Three Essays on Intergenerational Transmission of Socioeconomic Status, Health, and Political Values in Mainland China and Hong Kong


Student thesis: Doctoral Thesis

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Awarding Institution
Award date22 Jul 2022


The main body of this thesis consists of three empirical studies that closely examine intergenerational transmission, defined in this context as the way in which parents’ attitudes or life experiences are transmitted to the next generation in mainland China and Hong Kong. By applying data from the China Family Panel Study (CFPS) and the Hong Kong Panel Study of Social Dynamics (HKPSSD), these studies investigate three topics: 1) whether and to what extent the children of immigrants from Guangdong to Hong Kong achieve greater upward mobility compared with their counterparts whose parents stayed in Guangdong; 2) in what ways parents’ experiences of malnutrition during different stages in their lives is associated with the economic outcomes and health conditions of their children; and 3) how parental divergence arising from political differences shape the patterns of their children’s political attitudes.

Findings from the first study (Chapter Two) show that mothers exposed to famine in utero are more likely to have lower socioeconomic outcomes. These poor outcomes are then transmitted to the next generation, as reflected in annual income and monthly salary. Moreover, it seems that the intergenerational effect of famine on children’s economic outcomes is not transmitted through the paternal line. This may be because of the lower socioeconomic status of famine mothers and their relative disadvantage in the marriage market, which in turn results in their children experiencing high levels of deprivation and fewer opportunities for social mobility. When it comes to health conditions, however, this effect appears to be driven solely by the father’s exposure. In particular, the children of fathers exposed to famine during childhood are more likely to suffer from poorer health than the children of fathers who did not experience famine. This result suggests that fathers exposed to famine in utero are positively selected compared with pre-famine fathers and also points to the vital role played by family survival strategies. In the second study (Chapter Three), the analysis shows that children of immigrants have similar occupational attainment to children of parents who stayed in Guangdong (“Guangdong stayers”) and children of Hong Kong natives, once I control for children’s educational year. In this case, children of immigrants do, however, experience advantages in regard to education. In terms of occupational mobility, the children of immigrants in this study achieved the highest level of occupational mobility compared with the other two groups of children. Furthermore, within immigrant groups, the results suggest that, regardless of how mobile the occupational status of their parents, all groups of immigrant children will still achieve similar levels of occupational attainment. In addition, all immigrant children demonstrate an upward trend, regardless of their parents’ occupation status in the origin and destination labor markets. This may be because of the change in occupational structure in Hong Kong. Furthermore, children of highly-skilled immigrants tend to track their parents’ occupational status prior to migration. Finally, children of low-skilled, stuck immigrants attain the highest level of occupational mobility, compared with other immigrants. The third study (Chapter Four) finds, first, that religious preference is associated with parents’ political divergence. Second, when it comes to the transmission of political stance, the children of parents with similar political stances have a higher probability of inheriting their parents’ political stances, except when both parents have a pro-establishment political stance. However, when parents have heterogeneous political stances, their children are less likely to remain neutral and are more likely to have a definite political stance. More specifically, when parents have different political stances—namely, when one is pro-democracy and the other is pro-establishment—their children have higher probabilities of being in the pro-democracy group. This result may be influenced by cohort and social environment changes in Hong Kong.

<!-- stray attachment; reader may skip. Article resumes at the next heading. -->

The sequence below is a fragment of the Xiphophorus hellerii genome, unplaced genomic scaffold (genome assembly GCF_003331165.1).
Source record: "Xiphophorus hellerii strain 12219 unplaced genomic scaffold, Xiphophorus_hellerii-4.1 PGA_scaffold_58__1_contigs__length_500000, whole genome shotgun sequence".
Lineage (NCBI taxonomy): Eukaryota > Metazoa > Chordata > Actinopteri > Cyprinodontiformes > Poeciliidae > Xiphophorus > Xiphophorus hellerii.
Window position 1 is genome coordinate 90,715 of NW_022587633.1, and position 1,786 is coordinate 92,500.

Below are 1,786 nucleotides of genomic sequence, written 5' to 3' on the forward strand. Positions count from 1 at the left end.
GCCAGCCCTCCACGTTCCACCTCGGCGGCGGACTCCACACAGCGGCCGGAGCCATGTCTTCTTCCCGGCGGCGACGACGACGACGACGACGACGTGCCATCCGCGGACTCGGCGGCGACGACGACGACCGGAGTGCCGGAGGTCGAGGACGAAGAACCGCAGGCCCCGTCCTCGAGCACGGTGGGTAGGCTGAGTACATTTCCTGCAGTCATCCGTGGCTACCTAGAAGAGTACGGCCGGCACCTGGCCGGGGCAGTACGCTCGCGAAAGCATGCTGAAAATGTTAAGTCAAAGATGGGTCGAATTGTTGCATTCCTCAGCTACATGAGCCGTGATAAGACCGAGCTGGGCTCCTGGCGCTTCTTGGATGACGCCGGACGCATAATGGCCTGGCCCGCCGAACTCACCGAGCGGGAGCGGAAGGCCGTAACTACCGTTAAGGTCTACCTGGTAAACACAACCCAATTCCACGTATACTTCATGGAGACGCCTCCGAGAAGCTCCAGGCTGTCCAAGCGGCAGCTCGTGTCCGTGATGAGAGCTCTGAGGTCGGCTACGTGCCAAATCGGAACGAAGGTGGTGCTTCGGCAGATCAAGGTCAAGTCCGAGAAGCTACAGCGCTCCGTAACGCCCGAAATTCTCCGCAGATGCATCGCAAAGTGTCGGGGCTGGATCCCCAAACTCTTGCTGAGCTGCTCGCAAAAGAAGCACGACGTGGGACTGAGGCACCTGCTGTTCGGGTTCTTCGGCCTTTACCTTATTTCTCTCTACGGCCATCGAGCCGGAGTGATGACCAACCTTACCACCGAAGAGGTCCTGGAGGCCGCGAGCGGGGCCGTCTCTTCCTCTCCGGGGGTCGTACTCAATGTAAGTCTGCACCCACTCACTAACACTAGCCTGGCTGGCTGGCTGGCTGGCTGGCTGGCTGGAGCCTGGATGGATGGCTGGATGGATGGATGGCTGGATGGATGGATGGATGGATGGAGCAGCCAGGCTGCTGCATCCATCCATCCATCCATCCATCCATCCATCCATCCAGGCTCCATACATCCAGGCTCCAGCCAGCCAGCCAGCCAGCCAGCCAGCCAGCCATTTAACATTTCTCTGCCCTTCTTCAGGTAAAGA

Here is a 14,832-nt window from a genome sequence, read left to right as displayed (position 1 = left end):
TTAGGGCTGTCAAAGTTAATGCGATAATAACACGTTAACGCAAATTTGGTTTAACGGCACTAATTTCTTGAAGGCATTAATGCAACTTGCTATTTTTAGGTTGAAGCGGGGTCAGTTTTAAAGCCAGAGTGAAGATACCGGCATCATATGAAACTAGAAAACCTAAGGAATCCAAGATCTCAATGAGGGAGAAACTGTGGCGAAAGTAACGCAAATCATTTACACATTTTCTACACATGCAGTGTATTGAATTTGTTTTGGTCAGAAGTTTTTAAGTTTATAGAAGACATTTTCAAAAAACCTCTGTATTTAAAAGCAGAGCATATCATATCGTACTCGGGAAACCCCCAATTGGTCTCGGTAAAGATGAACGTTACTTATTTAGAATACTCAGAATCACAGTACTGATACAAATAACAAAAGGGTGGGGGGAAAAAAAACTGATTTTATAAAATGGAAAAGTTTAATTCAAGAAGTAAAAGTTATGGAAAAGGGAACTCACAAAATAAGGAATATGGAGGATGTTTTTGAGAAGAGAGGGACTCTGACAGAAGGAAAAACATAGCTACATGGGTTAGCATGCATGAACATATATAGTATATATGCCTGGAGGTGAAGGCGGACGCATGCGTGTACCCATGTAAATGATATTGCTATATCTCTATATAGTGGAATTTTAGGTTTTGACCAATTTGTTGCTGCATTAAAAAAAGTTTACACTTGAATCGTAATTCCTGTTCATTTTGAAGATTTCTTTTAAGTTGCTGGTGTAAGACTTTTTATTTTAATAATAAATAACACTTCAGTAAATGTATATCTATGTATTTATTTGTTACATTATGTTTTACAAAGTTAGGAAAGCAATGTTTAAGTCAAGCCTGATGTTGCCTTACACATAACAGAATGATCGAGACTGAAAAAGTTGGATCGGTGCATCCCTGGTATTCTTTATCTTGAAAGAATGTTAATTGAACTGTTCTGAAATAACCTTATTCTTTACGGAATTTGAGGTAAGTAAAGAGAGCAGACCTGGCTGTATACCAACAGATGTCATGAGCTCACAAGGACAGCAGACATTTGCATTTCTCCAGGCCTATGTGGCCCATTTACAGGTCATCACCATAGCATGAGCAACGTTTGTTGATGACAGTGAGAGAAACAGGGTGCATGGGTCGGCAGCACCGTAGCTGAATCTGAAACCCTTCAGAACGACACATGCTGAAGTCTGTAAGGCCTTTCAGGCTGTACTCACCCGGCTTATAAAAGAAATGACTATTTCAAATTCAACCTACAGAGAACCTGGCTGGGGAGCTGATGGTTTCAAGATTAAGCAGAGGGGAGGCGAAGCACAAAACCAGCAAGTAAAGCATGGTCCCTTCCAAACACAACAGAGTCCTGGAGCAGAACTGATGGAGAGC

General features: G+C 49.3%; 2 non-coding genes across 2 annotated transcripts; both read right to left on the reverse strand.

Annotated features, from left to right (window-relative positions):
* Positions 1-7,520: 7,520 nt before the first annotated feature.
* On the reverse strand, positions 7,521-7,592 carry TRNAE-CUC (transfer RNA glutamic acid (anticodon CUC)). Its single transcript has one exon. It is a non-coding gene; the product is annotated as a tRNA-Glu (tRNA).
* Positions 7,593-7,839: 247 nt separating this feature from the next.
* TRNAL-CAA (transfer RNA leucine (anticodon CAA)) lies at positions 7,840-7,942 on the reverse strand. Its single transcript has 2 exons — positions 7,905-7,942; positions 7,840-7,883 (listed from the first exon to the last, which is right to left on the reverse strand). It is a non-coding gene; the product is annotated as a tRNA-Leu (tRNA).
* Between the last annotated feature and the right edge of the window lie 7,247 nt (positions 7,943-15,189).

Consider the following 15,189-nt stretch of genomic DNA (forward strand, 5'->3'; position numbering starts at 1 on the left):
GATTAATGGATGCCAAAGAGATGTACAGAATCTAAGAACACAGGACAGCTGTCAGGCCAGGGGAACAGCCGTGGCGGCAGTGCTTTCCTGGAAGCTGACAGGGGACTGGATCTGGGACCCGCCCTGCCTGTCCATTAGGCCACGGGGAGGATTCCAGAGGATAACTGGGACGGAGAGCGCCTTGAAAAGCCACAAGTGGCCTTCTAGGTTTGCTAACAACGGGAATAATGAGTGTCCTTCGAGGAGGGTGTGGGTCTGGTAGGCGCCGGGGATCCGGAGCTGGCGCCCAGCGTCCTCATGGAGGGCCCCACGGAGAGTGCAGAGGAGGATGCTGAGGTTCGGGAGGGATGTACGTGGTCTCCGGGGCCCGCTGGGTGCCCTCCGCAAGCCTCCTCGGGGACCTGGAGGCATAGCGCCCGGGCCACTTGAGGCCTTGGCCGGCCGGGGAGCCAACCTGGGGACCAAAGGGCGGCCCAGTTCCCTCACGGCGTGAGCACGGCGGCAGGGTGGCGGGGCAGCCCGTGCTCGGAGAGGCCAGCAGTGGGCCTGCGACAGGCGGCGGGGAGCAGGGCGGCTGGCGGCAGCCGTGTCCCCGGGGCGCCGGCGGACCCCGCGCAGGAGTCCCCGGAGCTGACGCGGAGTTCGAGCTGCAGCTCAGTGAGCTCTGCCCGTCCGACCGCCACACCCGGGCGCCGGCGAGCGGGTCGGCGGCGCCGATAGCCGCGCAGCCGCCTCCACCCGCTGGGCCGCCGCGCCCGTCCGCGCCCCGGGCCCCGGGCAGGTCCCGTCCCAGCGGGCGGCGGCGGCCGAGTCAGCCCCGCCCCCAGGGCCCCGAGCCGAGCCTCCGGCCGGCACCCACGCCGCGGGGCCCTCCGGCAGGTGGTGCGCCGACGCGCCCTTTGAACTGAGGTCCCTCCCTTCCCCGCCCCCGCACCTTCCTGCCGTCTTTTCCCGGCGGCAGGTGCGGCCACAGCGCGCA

Overall, this thesis aims to offer a novel and more comprehensive perspective on social mobility and intergenerational transmission in mainland China and Hong Kong through a combined consideration of both intergenerational and intragenerational dimensions. The findings presented in this dissertation also have policy implications for the intergenerational transmission of socioeconomic status, health, and political values in the East Asian context.